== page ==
one of them are there. So they’re just new icons, which were painted some
decades ago or even 100 years – so for Cyprus, 100 years ago is not a great
matter. (Chuckles.)

The second thing: We have – with the help of the United States, we had the
restoration of some monuments, as, for example, we had the Hala Sultan Tekke –
this is – a tekke is a kind of monastery for the Muslims – in Larnaca. And on
the other hand, we could restore a church in the occupied areas. This would be
Saint Andrew in the Karpas Peninsula. What happened was the tactic which we
now know happens all the time. Unfortunately, when the Turkish committee
begins with the restoration of the mosque in the South, they could proceed.
There was no problem. They had their archeologists, architects and the workers
and they went on, and if you go now to Cyprus, if you land in the Larnaca
airport, the first thing you can see is this mosque. It’s very, very beautiful
and it’s good that it was restored.

On the other hand, when we tried to go on with the restoration of Saint Andrew,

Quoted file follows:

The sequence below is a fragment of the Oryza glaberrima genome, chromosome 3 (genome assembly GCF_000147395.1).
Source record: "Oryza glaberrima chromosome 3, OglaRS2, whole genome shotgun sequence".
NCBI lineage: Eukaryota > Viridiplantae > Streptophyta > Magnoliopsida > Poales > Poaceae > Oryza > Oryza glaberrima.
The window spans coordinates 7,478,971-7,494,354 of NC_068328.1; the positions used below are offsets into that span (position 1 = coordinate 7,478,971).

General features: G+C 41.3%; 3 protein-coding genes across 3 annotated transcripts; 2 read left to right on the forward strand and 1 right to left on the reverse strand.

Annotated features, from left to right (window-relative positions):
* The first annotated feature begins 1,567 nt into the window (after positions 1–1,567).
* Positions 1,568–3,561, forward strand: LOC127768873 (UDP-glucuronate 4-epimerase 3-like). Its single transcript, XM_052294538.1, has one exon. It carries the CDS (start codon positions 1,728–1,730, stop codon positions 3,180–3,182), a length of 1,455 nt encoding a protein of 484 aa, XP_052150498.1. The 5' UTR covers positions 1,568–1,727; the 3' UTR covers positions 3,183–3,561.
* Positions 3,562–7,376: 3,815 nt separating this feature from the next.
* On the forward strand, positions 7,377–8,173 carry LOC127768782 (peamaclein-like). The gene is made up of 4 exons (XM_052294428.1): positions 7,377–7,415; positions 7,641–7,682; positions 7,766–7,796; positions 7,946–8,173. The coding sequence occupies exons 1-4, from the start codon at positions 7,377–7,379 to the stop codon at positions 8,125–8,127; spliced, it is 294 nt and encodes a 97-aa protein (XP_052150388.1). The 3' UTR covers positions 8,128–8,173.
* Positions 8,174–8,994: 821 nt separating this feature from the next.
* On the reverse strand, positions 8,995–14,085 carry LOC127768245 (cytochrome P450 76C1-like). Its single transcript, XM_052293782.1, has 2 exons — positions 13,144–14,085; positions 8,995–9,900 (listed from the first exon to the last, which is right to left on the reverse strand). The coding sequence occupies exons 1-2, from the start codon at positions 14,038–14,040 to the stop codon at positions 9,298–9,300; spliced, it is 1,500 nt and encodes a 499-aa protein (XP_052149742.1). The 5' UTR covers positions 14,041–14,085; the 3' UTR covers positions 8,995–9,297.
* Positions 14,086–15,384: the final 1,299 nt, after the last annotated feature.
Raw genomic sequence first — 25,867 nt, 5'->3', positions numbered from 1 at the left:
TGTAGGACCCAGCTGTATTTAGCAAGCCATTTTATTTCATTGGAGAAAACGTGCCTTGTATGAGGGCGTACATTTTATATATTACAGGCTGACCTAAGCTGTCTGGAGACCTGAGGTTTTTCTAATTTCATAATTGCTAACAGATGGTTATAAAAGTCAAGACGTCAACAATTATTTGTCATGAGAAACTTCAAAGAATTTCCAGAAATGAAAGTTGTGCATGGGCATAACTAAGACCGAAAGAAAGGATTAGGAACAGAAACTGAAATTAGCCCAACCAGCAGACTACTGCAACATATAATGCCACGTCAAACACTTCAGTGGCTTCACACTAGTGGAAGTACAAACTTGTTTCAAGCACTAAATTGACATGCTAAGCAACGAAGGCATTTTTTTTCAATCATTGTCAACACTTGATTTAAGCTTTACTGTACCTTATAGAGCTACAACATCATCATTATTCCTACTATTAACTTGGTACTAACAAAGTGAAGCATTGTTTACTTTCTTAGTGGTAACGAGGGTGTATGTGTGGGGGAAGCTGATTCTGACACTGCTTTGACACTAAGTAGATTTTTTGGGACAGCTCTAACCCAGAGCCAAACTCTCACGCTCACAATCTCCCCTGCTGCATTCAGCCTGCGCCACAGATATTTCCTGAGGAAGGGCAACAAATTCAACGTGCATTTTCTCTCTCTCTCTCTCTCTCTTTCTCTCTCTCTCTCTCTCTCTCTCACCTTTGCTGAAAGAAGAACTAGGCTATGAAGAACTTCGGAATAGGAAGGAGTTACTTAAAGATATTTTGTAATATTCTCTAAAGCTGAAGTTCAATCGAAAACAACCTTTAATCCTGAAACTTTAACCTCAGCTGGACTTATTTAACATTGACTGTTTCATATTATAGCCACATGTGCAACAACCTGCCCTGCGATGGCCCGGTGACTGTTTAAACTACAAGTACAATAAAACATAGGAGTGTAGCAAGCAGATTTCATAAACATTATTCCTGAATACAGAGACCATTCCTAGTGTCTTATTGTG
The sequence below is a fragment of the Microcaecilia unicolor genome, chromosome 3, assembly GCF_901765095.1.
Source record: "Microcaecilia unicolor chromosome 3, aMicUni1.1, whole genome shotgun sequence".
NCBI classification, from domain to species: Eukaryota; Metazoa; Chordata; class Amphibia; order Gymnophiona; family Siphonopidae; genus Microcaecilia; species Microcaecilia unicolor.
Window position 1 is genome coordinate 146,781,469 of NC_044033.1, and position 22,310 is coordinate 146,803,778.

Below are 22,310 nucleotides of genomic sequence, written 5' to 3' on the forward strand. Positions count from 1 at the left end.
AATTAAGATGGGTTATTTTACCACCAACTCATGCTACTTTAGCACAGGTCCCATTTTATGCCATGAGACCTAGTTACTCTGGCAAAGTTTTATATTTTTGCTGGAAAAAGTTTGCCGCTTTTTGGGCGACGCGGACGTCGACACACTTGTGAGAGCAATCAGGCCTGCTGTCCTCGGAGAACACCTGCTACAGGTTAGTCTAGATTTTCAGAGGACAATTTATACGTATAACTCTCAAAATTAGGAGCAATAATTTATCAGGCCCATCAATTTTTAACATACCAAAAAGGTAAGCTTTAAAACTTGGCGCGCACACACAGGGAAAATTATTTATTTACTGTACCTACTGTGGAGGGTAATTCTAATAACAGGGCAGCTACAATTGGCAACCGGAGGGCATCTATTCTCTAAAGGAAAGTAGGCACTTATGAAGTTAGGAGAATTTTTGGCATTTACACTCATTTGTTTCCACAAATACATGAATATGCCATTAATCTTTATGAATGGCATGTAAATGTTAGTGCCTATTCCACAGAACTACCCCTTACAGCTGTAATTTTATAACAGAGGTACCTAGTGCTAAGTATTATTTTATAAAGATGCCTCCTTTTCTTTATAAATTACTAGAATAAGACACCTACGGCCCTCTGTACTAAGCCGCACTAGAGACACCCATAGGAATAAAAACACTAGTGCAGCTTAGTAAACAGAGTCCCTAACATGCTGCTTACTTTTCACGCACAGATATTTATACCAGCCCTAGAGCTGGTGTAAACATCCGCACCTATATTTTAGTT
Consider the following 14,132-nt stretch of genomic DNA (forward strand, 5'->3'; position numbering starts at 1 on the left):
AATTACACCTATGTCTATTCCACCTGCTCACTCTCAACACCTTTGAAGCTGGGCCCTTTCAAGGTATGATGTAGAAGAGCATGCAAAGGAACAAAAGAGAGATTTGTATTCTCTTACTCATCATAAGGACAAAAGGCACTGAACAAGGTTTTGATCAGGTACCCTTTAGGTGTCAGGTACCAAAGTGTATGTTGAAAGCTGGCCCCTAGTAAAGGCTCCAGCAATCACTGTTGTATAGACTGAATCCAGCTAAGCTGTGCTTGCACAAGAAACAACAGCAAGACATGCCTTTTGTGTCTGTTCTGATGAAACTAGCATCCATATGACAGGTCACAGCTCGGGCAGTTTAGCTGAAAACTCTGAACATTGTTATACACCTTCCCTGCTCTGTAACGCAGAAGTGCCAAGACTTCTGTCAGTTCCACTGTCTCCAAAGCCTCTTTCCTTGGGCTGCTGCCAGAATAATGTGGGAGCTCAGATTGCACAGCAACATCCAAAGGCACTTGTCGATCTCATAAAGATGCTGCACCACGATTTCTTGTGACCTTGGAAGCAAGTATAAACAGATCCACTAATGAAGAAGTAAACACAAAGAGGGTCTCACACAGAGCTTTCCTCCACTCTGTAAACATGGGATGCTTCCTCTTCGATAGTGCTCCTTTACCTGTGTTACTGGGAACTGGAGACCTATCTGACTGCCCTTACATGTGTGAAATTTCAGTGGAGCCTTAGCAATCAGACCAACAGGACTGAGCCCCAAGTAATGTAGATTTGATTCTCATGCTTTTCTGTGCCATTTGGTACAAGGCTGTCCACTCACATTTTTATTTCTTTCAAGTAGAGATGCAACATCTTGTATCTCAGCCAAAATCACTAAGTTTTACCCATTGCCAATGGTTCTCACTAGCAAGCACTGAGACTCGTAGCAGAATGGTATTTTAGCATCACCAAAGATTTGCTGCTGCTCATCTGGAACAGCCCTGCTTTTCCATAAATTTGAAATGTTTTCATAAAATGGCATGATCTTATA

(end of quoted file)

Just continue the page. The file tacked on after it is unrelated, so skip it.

which is a very big pilgrimage for the Cypriots because most of them have been
baptized there, every time that we were trying to go on, there were problems.
We wanted to have material for the restoration. We could not bring the
material from the Republic of Cyprus, but we had to import it from Turkey.
Then we had to wait for months. These materials could not be found in Turkey;
we had to import it, for example, from Germany. No, we had to wait.

And after – during this time, the tekke in Larnaca was already restored, and
after it was restored, they said, so the time is out; you don’t have any more
possibility to restore the church. So it remains like that. So you can still
see the Saint Andrew Church, which is falling down. The other case you
mentioned – Saint Mamas in Morphu – it’s a recent case. And it was allowed to
restore the icon screen – actually the wooden parts of the church – not the
building. And this is – you have to imagine, this was a very good thing that
was made and we’re happy for that, but that’s one case in 500.

And I’d like to stress here that it’s not only the Greek Orthodox churches
which were looted or destroyed. We have Catholic churches; we have Armenian
churches; Maronite churches; we have Jewish cemeteries; we have so many, which
are not only the Greek Orthodox monuments. So we have also to pay attention
for them.

MS. JANSEN: Could I make one –